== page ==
Benteke did not have the easiest of starts to life but he has blossomed into a fine footballer
In 1994, when Christian Benteke was three years old, his parents fled their native Zaire to escape the dangers of military dictatorship. The family settled in Belgium as refugees, so for young ‘Chris’ it was not the easiest start to life.
We should not be surprised, then, that the Crystal Palace striker, now 26, does not get too upset about much of the faux melodrama that surrounds the Premier League. He cares deeply about the football but less so about the noise.
This, for example, is his take on the fuss that followed his recent two goals against his old club Liverpool at Anfield. According to today’s peculiar take on the idea of loyalty, Benteke and team-mate Mamadou Sakho — himself at Palace on loan from Liverpool — should not have celebrated together. Their crime? A choreographed handshake.
Christian Benteke is aiming to spearhead his side’s battle to avoid relegation from the top flight
The Crystal Palace striker does not get too caught up in the Premier League’s faux melodrama
‘I think it was quite harsh and wrong to criticise him,’ said Benteke, aware that the brunt of the opprobrium has been aimed at his friend. ‘I told him that if I scored I was coming to him so I went to him.
‘He didn’t do anything wrong. Imagine if he had just sat there and said: ‘No, Chris. Don’t come to me’. I would have been the one angry at him.
‘So it’s normal. He did nothing wrong. You have to do what you feel.’
Benteke has been respectful about his difficult time at Liverpool since leaving for Palace last summer. When we met this week in London, he stressed that he wished that to continue.
A choreographed handshake with Mamadou Sakho caused a stir among some Liverpool fans
‘I don’t like that talk,’ he said, wincing. ‘It’s the past so it’s hard for Liverpool to say: ‘We miss him just because he scored two goals against us’.
‘It’s not like that, the world. I try to look forward. I prefer to look in the mirror and ask myself why it didn’t go as I wanted and then try to improve.’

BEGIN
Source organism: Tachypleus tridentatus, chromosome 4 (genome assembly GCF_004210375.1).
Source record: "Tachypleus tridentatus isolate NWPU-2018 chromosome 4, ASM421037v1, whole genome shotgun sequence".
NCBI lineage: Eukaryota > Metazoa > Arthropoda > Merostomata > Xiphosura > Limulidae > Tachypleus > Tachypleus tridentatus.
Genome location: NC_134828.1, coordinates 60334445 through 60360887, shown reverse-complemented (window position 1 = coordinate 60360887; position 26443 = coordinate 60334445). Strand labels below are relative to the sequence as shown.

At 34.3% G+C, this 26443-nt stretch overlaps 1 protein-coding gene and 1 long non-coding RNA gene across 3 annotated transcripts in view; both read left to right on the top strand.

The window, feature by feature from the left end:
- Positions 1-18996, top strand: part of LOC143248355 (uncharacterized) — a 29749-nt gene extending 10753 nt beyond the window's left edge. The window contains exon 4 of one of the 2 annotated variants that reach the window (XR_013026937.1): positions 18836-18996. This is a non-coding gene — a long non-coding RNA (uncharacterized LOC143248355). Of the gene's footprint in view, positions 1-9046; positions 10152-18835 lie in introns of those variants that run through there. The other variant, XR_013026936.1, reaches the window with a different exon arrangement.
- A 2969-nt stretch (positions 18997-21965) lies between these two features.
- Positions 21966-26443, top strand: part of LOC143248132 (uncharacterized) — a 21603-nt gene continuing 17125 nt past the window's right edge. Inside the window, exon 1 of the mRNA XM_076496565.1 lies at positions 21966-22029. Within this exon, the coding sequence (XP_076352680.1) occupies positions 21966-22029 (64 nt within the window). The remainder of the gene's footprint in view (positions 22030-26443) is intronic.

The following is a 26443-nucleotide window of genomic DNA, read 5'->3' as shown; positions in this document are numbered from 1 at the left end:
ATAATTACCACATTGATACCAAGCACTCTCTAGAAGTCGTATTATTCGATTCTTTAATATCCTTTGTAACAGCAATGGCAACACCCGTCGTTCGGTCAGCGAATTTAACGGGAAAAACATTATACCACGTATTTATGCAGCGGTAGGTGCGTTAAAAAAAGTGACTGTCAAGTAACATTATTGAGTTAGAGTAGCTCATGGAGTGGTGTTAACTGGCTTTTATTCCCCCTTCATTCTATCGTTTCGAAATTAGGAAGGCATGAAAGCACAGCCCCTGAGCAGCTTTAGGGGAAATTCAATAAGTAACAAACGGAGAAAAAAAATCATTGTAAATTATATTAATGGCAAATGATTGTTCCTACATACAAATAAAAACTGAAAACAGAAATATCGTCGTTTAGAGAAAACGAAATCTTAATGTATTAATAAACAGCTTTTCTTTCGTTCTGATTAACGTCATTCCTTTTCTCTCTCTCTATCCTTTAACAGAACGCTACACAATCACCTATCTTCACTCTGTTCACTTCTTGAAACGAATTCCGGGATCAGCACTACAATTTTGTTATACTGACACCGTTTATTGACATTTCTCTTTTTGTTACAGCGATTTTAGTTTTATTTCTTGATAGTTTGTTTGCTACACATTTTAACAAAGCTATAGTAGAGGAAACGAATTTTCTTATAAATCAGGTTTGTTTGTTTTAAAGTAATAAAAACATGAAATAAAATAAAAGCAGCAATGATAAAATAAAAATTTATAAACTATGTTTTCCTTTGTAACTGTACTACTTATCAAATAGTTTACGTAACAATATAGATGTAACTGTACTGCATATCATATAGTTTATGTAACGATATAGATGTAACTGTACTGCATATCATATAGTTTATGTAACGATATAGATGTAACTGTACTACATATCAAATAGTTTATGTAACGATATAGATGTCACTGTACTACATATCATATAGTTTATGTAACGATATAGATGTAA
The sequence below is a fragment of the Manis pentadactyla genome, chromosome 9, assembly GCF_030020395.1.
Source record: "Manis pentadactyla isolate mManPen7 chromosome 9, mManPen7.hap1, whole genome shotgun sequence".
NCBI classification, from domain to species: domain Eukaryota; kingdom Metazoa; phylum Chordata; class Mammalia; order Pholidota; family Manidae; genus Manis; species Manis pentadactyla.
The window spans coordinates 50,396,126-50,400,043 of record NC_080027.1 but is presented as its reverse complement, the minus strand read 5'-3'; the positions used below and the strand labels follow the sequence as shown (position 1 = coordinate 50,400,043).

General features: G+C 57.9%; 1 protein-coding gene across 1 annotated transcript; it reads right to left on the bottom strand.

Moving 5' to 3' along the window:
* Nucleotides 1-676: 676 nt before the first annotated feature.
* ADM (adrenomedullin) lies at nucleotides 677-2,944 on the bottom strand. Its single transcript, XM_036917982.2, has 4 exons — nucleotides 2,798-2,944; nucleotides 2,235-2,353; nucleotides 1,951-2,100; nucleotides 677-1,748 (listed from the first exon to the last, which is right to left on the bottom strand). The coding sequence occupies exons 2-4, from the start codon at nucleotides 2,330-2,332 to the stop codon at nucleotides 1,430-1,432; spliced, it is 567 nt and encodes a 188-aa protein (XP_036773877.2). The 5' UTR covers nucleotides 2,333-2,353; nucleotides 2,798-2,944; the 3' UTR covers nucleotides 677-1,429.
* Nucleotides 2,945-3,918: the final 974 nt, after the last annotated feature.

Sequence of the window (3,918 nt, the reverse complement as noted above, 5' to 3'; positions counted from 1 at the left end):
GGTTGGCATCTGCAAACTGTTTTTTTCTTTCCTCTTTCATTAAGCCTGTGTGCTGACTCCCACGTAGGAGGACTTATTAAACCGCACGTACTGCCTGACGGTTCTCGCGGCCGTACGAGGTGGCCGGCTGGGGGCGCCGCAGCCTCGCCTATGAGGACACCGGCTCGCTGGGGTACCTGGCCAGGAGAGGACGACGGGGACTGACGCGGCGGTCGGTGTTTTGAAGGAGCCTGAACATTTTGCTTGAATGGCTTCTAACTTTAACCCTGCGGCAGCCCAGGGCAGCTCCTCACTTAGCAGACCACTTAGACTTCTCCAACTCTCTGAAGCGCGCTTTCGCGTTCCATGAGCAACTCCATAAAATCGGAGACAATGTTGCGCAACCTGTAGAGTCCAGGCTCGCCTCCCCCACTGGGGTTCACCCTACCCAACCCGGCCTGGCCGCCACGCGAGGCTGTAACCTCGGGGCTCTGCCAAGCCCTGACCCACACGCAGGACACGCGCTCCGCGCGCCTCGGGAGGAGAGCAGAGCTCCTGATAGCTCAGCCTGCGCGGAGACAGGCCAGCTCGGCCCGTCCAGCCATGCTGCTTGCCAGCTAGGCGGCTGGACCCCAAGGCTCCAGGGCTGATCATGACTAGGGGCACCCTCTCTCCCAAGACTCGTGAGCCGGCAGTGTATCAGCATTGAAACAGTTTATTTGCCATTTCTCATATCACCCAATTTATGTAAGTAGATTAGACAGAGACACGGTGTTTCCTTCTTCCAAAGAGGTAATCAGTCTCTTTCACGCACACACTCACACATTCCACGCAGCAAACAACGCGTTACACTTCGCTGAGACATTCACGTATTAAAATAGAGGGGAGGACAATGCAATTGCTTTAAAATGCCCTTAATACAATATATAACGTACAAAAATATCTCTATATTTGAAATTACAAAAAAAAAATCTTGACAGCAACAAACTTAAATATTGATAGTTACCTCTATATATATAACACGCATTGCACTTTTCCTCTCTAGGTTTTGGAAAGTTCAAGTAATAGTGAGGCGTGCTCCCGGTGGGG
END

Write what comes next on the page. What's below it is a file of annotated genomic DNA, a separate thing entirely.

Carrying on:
Benteke has more pressing matters on his mind this weekend than those concerning his old club. We all presumed Palace’s defeat of Liverpool a fortnight ago had ended their participation in the relegation battle. We were wrong.
Since then Palace have lost at home to Tottenham and then Burnley. On Saturday lunchtime, they are at Manchester City and Benteke must hope his team can find something of the form that also saw Sam Allardyce’s team win at Chelsea in recent weeks.
Benteke has won more aerial duels (300) than any other player in the league this season
But the 2-0 defeat by Burnley at Selhurst Park means that Palace are still in a fight for survival
‘We have put ourselves under pressure again after what we have been through,’ he said. ‘So let’s try to finish well and be safe. Consistency is the hardest thing for a football player to get. I don’t think you can tell me a lot of players [in England] this year that have been consistent.
‘That’s why you can see the difference between players like us and Gerrard, Lampard and Drogba. They have been consistent for years and not only for one season. That’s that bar we want to reach.
‘We have to go to City and do the same things as we did at Liverpool and Chelsea. Nothing is impossible so we have to try.
‘Remember, what happened against Liverpool wasn’t an accident. You ask if it was special to score against them and, yeah, that’s right. It was. But I wasn’t surprised because I am a believer. It’s not luck.
‘There were 22 players on the pitch and I was the only one to score two goals so it wasn’t a fluke was it? That must mean something.’